You better not try to stand in my way
as I'm walkin' out the door
Take this job and shove it
I ain't workin' here no more.
What politician enjoyed the Fourth of July holiday more than Dick Armey? While his colleagues were out hustling for campaign dollars and marching in sticky-hot parades, the House's majority leader was casting for bass on an Army Corps of Engineers lake just northwest of Dallas, humming a Hank Williams tune.
At least, that's what we've come to expect, given the persona Armey has cultivated: a plain-speaking, country-music-loving guy who would (to quote the bumper sticker) "rather be fishing" than putting up with Washington's political BS. This "I-ain't-much-at-speechifyin' " image has served Armey well in his surprising rise through the ranks of the House Republican leadership, setting him apart from other politicians and making him seem personable. But it has cost him respect.
Is Armey just one step away from the speakership? Or is he the only thing keeping the debilitated Newt Gingrich in power? The moderates in the GOP caucus (such as they are) find Armey too conservative and outspoken to serve as speaker, while the hard-liners say he's too ineffective a spokesman to replace Gingrich. Having already paid too high a political price for Gingrich's failings, Republican incumbents don't want another headache leading the party.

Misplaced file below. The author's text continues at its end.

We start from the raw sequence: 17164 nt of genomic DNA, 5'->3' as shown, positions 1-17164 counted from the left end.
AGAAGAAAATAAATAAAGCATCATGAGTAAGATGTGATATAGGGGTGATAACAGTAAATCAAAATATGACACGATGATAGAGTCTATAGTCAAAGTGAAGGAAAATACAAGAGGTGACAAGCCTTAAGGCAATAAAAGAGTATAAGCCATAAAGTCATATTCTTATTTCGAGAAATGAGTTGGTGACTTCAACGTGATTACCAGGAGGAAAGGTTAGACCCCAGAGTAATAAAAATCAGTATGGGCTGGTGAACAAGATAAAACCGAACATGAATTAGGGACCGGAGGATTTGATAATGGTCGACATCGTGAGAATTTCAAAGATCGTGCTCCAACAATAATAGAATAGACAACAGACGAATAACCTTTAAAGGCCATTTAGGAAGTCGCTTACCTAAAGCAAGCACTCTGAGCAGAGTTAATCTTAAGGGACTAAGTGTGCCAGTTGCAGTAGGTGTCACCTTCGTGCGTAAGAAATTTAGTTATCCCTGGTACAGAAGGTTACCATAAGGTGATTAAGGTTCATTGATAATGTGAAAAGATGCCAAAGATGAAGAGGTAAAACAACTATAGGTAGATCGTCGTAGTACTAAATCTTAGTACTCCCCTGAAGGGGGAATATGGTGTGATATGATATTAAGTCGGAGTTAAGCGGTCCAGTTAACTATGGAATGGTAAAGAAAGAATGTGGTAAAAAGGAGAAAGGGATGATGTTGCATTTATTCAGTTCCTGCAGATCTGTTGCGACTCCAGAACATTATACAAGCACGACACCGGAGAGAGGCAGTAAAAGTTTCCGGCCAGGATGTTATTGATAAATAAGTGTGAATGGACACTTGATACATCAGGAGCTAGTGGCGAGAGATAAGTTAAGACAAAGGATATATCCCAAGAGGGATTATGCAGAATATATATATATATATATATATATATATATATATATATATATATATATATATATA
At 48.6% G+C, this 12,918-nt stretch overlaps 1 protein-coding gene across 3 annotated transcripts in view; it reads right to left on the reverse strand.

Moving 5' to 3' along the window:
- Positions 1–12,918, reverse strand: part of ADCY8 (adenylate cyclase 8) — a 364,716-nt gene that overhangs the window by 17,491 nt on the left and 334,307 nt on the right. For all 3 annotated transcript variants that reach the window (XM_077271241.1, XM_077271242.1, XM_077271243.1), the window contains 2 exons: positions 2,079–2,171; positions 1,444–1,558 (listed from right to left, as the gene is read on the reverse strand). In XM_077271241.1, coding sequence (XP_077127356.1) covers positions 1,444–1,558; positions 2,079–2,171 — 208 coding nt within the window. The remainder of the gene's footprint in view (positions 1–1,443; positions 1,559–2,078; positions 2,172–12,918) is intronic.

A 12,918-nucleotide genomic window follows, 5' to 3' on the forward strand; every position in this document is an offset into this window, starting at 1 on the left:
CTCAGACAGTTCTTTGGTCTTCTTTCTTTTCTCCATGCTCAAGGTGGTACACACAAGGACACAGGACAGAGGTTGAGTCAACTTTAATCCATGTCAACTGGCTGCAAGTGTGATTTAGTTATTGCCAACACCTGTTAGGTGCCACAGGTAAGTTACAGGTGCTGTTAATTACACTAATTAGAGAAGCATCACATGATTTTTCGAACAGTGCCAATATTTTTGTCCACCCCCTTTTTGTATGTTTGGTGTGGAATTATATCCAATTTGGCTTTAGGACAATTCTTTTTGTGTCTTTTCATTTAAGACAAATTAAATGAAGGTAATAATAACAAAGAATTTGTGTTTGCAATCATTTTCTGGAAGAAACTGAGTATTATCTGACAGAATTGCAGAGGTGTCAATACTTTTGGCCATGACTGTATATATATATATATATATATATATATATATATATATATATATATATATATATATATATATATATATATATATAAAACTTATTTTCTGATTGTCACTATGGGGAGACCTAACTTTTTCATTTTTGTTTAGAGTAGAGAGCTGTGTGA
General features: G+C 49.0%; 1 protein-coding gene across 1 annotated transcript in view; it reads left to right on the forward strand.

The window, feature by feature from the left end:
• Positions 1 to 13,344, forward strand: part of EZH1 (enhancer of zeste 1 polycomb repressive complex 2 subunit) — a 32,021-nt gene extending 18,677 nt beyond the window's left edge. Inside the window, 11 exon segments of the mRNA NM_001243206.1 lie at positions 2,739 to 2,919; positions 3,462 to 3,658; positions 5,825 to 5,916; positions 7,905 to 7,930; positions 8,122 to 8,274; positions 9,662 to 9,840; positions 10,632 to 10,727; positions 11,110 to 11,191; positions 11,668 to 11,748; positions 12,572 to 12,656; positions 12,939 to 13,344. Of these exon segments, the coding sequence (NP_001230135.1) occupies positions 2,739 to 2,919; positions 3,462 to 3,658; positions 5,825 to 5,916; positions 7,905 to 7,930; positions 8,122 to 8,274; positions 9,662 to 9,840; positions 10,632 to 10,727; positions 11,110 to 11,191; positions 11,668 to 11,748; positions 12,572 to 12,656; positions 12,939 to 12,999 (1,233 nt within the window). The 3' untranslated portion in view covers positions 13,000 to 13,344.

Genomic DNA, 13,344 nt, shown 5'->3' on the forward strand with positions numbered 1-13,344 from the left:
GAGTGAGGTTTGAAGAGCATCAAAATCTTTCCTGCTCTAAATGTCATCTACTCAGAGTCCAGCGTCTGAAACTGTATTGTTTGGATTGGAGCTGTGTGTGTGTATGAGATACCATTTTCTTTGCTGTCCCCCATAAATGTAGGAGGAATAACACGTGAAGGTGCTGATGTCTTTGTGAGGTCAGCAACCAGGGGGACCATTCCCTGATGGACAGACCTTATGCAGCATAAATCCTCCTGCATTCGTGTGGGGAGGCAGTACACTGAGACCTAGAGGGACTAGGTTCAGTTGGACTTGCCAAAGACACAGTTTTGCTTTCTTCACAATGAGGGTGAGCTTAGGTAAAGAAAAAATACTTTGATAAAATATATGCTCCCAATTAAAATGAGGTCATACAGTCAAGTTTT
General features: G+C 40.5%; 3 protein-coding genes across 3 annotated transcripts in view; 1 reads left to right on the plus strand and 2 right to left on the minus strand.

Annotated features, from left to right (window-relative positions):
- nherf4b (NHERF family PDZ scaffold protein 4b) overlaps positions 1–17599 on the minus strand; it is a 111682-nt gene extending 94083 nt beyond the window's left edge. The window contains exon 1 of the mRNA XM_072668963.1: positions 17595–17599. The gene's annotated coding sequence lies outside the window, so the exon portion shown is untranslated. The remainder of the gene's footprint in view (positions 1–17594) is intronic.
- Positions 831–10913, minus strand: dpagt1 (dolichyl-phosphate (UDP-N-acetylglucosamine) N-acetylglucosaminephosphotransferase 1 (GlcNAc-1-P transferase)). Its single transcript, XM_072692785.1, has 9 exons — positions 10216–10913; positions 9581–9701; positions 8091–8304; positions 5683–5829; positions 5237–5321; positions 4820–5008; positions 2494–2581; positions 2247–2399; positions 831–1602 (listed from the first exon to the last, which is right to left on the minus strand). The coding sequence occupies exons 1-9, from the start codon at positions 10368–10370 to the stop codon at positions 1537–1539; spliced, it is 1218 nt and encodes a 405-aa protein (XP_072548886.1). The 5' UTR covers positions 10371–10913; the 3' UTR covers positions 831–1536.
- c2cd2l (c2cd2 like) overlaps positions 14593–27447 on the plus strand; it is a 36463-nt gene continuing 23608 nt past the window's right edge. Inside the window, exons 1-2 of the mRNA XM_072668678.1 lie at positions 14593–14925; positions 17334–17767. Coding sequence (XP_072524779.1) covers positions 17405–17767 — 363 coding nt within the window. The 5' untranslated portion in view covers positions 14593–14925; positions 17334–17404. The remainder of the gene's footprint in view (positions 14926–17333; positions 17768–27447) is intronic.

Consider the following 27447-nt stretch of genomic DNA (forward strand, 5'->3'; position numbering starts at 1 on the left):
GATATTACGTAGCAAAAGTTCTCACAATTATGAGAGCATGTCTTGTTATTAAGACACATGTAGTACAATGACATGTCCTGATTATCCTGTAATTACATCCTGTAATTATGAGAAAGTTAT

Hence GOP insiders are taking Armey down a few pegs. Arianna Huffington, bicoastal proprietress of the Republican political salon, took a break from her endless campaign against Gingrich to attack his heir apparent in one of her recent op-eds. Calling Armey "Newt Gingrich's best insurance policy," she accused him of duplicity in defending Gingrich when simply everyone knows, dahling, that the GOP needs new leadership. "It is high time," Huffington wrote, "for some young Turks to recognize that there are moments when appeasement is more destructive than war--and to strike."
Armey has been dismissed before--beginning with his first run for Congress in 1984. A geeky economics professor with a Midwestern accent challenging an entrenched Texas Democrat, Armey was given no chance of winning. Soon after capturing what would become a safe seat, he fathered one of the unlikeliest pieces of legislation to emerge from Congress: a bill creating an apolitical process for closing obsolete military bases. In 1992, he surprised fellow Republicans by challenging GOP Conference Chairman Jerry Lewis, R-Calif., a party insider and known conciliator, and took his job from him. In 1993, asked whether he would run for the minority whip post in the 104th Congress, Armey told everyone (including an incredulous Dick Gephardt, in a limousine ride back from the White House) that he expected to be the next majority leader. He may have been grinning, but he wasn't joking.
But Armey's refusal to play the Washington game--to dine with media stars or golf with lobbyists--makes him an outsider. And he pays for this lack of political refinement, as the political oddsmakers portray him as a boorish ideologue and rhetorical bumbler prone to such "Armey Axioms" as "You can't put your finger on a problem when you've got it to the wind."